DRS vCLS wtf?
vSphere 7 update 1 presents – the vCLS (vSphere Clustering Services) appliances which take care of, well, clustering services. They are now an integral bit of how DRS (and HA) works, if turned on. The catch seems to be disconnecting these functions from vCenter, where this functionality was previously integrated.
As smarter people (namely Niels Hagoort here, and Duncan Epping at Yellow-Bricks) have said – this allows for DRS and HA to work properly even if vCenter itself is down.
Both of the links above do a great job of explaining the how and why. I’ve met with some issues, and I thought I’d discuss them here.
My home lab consists of networked storage in the form of an iSCSI/NAS box, and two physical VMware hosts (12th gen Dell servers). On top of that, I run vSphere 7 Update 1a. After installing U1, the vCLS appliances get immediately installed (I have/had DRS enabled, and set to fully automated). All of the instructions say that you shouldn’t really have to touch the vCLS VMs. So I did as I was told and did some maintenance on one of my hosts. Placing a host in maintenance, when you have DRS on fully automated means your running VMs get transferred to other hosts in the cluster. This happened, and the host was in maint. Both of the vCLS appliances were running on the other host. All fine and dandy!
As a refresher: According to documentation, you ought to have a max of 3 vCLS running in a cluster. Or less if you are running a smaller cluster, like I am. A single host cluster should have one, and a two host cluster should have two. My initial guess was, placing one host in maint, would result in there temporarily being one vCLS only, but I guess moving it to the other host was another option. Maybe it’d go back once the host comes out of maint?
Another thing of note: I have a single datastore serving both hosts. So shared storage.
But lo and behold, after my second host comes out of maintenance mode, a new vCLS gets deployed! I now have three! Two on one host, one on the other. At this point I wanted to see what would happen if I deleted one of the “extra” vCLS VMs. Of course, this isn’t allowed on a powered off VM, so I power it down, and try to delete it. Just as my mouse cursor hovers on the delete from datastore button, the VM powers on, and I can’t delete it. You have to be very quick to do this thing which isn’t recommended in the first place!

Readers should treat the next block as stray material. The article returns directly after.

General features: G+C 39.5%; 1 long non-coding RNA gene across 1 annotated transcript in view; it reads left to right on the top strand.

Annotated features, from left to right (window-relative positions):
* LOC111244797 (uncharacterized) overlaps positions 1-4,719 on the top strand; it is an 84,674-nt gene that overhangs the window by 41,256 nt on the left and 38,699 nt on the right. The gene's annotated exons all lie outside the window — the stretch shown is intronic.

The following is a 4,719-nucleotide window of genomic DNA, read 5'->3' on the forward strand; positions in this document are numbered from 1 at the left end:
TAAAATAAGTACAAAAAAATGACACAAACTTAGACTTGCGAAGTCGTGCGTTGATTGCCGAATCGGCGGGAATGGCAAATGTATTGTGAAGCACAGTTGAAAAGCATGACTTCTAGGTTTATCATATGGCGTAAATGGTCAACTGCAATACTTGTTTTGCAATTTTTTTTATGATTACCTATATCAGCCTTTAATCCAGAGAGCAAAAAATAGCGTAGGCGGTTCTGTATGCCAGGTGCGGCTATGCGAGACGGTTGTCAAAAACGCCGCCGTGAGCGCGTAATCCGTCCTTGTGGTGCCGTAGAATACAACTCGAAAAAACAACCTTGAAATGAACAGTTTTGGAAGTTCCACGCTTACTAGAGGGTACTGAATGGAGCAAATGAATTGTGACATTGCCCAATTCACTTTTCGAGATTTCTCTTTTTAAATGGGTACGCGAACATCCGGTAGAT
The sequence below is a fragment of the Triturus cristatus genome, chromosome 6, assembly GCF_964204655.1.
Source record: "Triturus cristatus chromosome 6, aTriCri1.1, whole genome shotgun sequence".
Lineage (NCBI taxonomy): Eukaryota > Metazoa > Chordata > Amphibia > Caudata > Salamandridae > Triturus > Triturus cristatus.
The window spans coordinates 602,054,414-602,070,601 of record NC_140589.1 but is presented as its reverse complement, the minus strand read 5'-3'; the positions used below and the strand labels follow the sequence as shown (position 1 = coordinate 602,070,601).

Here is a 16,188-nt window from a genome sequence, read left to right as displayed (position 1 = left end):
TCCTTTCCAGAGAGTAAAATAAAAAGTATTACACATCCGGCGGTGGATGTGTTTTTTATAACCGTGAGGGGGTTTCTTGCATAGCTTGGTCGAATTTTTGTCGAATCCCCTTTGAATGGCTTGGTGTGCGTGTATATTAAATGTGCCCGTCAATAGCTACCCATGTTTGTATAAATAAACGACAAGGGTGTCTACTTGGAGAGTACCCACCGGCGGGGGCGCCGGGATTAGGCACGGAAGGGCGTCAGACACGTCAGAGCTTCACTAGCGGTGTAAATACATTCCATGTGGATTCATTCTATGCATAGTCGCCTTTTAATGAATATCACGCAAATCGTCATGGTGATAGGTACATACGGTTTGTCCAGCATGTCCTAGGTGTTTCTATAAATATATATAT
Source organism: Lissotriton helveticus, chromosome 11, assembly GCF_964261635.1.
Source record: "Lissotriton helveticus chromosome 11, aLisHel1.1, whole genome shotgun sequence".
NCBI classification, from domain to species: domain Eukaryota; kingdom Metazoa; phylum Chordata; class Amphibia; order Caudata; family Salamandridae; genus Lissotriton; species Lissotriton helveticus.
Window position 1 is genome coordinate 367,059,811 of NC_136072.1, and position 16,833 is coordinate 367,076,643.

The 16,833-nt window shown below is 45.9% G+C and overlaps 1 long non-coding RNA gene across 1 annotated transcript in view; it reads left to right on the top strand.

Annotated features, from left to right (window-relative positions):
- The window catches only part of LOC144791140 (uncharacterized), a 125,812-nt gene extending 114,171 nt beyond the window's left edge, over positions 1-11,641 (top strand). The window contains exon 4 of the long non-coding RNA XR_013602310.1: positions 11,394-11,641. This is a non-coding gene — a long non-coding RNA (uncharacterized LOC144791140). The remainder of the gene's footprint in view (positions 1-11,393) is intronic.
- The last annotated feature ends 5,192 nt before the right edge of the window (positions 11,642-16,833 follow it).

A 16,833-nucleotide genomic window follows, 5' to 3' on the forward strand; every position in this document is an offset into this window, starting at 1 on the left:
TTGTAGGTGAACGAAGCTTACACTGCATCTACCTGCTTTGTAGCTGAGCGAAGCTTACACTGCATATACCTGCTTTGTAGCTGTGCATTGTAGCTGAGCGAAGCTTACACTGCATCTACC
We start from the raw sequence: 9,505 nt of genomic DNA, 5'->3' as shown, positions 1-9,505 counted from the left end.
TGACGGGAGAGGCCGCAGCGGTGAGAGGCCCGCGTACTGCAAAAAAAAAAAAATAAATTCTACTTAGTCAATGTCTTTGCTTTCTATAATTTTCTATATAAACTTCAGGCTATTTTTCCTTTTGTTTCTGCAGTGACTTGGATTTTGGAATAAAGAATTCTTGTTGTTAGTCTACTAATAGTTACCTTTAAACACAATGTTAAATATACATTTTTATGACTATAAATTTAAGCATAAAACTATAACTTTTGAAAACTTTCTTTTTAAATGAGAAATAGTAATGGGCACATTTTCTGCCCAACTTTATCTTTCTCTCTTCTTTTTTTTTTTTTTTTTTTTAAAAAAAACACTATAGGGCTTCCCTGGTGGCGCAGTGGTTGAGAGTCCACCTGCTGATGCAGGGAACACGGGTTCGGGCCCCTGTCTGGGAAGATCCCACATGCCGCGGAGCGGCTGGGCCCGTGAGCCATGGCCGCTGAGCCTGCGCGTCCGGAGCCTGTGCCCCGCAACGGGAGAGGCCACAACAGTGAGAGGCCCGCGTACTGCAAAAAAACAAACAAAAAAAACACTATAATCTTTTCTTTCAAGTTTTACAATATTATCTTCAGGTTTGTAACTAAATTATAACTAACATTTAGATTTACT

Okay, be quicker this time. I managed to delete the “extra” VM, but just at it was done, another one was deployed. This one called vCLS (4). I found no way to get back to the two VM default. Not without retreat mode.
Retreat mode is a way to get the vCLS VMs cleaned up, and start all over if you so choose. And I chose. To get the cluster into retreat mode, you need the domain cluster ID. You get this from looking at your vCenter URL when you have the cluster selected:
In my case “8”. You need this value for the next step. Select the vCenter, go to Configuration -> Advanced settings and add or edit the value:
This value is True for a cluster where vCLS is running, and False for when we place it in retreat mode (i.e. clean things up).
When you hit Ok, you’re now going to be placed into retreat mode. In this mode, all vCLS VMs are shut down and removed.
In any case, this cleans up the VMs, and when I turn vCLS on again, two vCLS are deployed – one on each host as expected:
I think I even got into a situation where I had four of the damned things at one point but I don’t have a screenshot of that so it’ll have to remain a rumor.
So summary time. If you end up with more than the documented amount of vCLS VMs, go into retreat mode, then back to normal functionality and it should deploy the correct amount. As for how maintenance mode should be done so the vCLS’s don’t multiply, I need to read up more on this, and try things out. Or find out what makes my lab so darned different as to prompt this behavior.